Dictionary of National Biography, 1912 supplement/Strong, Sandford Arthur

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STRONG, SANDFORD ARTHUR (1863–1904), orientalist and historian of art, born in London on 10 April 1863, was second son of Thomas Strong of the war office. His eldest brother, Thomas Banks Strong, is dean of Christ Church, Oxford. In 1877 he entered St. Paul's School as a foundation scholar, but remained there for little more than a year. His next two years were passed as a clerk at Lloyd's, though during this time he also attended classes at King's College. In 1881 he matriculated at Cambridge, with a Hutchinson studentship at St. John's College. He graduated in 1884, with a third class in Part I of the classical tripos, being placed in the second class in Part II the following year. He proceeded M.A. in 1890. Even in his undergraduate days the bent of his mind had been towards oriental studies, and on the recommendation of Professor Edward Byles Cowell [q. v. Suppl. II] he worked at Sanskrit with Cecil Bendall [q. v. Suppl. II]. But receiving little encouragement at Cambridge, he migrated to Oxford towards the end of 1885. There he found occupation as subkeeper and librarian of the Indian Institute, and also friends in Max Müller, Professor Sayce, and Adolf Neubauer [q. v. Suppl. II]. Neubauer advised him to visit the continent, and gave him letters of introduction to Renan and James Darmesteter at Paris. Both were deeply impressed with his attainments, and he also studied with Schrader at Berlin. Renan wrote of him: 'L'étendue et la sagacité de son intelligence me frappèrent. Ses connaissances littéraires et scientifiques sont vastes et sures. C'est certainement un des esprits les plus distingués que j'ai recontrés.' Darmesteter spoke no less confidently of his 'exactitude and precision' as a specialist, and his width of views and interest. Despite the qualifications thus attested, Strong on his return to England found recognition or remunerative employment slow in coming. To Sanskrit he added Pali, to Arabic he added Persian and Assyrian, and he made some progress in hieroglyphics and Chinese. On all these he wrote in learned publications, and he also contributed reviews to the 'Athenæum' and the 'Academy.' But he failed in his candidature for the chair of Arabic at Cambridge vacant by the death of Robertson Smith in 1894, nor was it a consolation to be appointed in 1895 professor of Arabic at University College, London, though he held that almost nominal office until his death. But at the darkest hour a new career suddenly opened before him. (Sir) Sidney Colvin introduced him to the duke of Devonshire, who was then in need of a librarian to succeed Sir James Lacaita. Installed at Chatsworth in 1895, he was as much interested in the historic collection of pictures and other works of art there as in the books in the library. He now showed what the scientific training of a scholar could accomplish in a novel field, which was indeed the return to an old love. As a boy he had been taught drawing by Albert Varley, who gave him a copy of Pilkington's 'Dictionary of Painters,' and he had made himself acquainted with the style of the different masters in the National Gallery. The discoveries he made at Chatsworth, and no doubt also his personal charm, opened to him other collections — the Duke of Portland's at Welbeck, where he also acted for a time as librarian, the Earl of Pembroke's at Wilton, and Lord Wantage's at Lockinge. Between 1900 and 1904 he published descriptions of these treasures, artistic and literary. In 1897 he was appointed librarian at the House of Lords, where he compiled two catalogues, one of the general library and one of the law books. This appointment, while it did not interrupt his studies, nor his tenure of office at Chatsworth, introduced him to another sphere of interest, where he made himself equally at home. He became absorbed in politics and even dreamed that his ideal occupation would be to govern orientals. But his health was never robust, and he had strained the measure of physical vigour that he possessed. After a lingering illness, he died in London on 18 Jan 1904, and was buried in Brompton cemetery. In 1897 Strong married Eugénie Sellers, the well-known classical archaeologist. His wife survived him, but there were no children of the marriage. Two portraits by Legros and one by Sir Charles Holroyd are in the possession of his widow. A bust by the Countess Feodora Gleichen (1894) was presented by a group of his friends to the 'Arthur Strong Oriental Library' at University College, London, the nucleus of which is formed by his books given in his memory by his widow.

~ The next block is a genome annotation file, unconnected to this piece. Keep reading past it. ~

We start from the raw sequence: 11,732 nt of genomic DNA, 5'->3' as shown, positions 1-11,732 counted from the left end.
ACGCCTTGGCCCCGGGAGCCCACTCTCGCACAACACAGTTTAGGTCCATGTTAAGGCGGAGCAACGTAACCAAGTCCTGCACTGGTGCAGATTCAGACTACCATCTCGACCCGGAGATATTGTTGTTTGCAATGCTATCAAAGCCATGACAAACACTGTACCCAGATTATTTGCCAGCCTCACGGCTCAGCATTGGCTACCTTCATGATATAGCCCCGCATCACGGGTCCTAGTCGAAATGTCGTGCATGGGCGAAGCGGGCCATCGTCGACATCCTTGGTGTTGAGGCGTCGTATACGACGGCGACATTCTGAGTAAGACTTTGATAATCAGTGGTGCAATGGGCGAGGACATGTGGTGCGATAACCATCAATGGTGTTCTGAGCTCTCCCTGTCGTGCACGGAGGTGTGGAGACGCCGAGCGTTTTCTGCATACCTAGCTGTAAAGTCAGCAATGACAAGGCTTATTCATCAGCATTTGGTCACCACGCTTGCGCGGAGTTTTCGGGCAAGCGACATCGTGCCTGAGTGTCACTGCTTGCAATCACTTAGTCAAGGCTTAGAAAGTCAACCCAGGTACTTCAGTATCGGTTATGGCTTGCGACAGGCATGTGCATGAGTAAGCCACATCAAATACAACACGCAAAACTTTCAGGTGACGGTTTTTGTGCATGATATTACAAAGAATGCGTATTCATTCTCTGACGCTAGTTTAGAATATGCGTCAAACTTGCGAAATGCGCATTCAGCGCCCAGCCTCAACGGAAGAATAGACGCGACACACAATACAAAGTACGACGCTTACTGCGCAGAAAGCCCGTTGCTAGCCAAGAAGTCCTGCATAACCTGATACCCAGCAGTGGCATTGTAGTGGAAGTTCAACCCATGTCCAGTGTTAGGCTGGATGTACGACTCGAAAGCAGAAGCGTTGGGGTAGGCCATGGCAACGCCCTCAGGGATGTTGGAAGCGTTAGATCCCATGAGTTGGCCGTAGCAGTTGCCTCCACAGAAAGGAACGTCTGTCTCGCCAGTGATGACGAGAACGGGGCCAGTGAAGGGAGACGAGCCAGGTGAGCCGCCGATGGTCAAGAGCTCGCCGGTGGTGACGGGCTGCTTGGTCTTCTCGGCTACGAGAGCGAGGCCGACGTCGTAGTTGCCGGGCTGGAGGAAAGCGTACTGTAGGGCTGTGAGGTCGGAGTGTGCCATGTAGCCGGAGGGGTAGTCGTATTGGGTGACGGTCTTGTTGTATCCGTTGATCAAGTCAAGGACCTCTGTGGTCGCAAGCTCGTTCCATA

Of special importance among Strong's oriental publications are his editions of the 'Maha-Bodhi-Vamsa' for the Pali Text Society (1891), and of the 'Futah al-Habashah' or 'Conquest of Abyssinia' (1894) for the Royal Asiatic Society's monographs. At his death he was engaged on the Arabic text of Ibn Arabshah's 'History of Yakmak, Sultan of Egypt,' the first part of which appeared in the 'Journal of the Royal Asiatic Society' for 1904.

Among his art publications the principal are: 1 'Reproductions of Drawings by the Old Masters in the Collection of the Earl of Pembroke and Montgomery at Wilton House,' 1900. 2. Preface to Messrs. Hanfstaengl's 'Plates of National Gallery Pictures,' 1901. 3. 'Masterpieces of the Duke of Devonshire's Collection of Pictures,' 1901. 4. 'Reproductions of Drawings by the Old Masters at Chatsworth,' 1902. 5. 'Catalogue of Letters and other Historical Documents in the Library of Welbeck,' 1903.

[Memoir by Lord Balcarres, prefixed to 'Critical Studies and Fragments' by S. Arthur Strong, with reproductions of portraits and full bibliography, 1905; The Times, 19 Jan. 1904; é1oge by Lord Reay, Journal Royal Asiatic Society, 1904; and A Distinguished Librarian, by M. E. Lowndes, June 1905.]

J. S. C.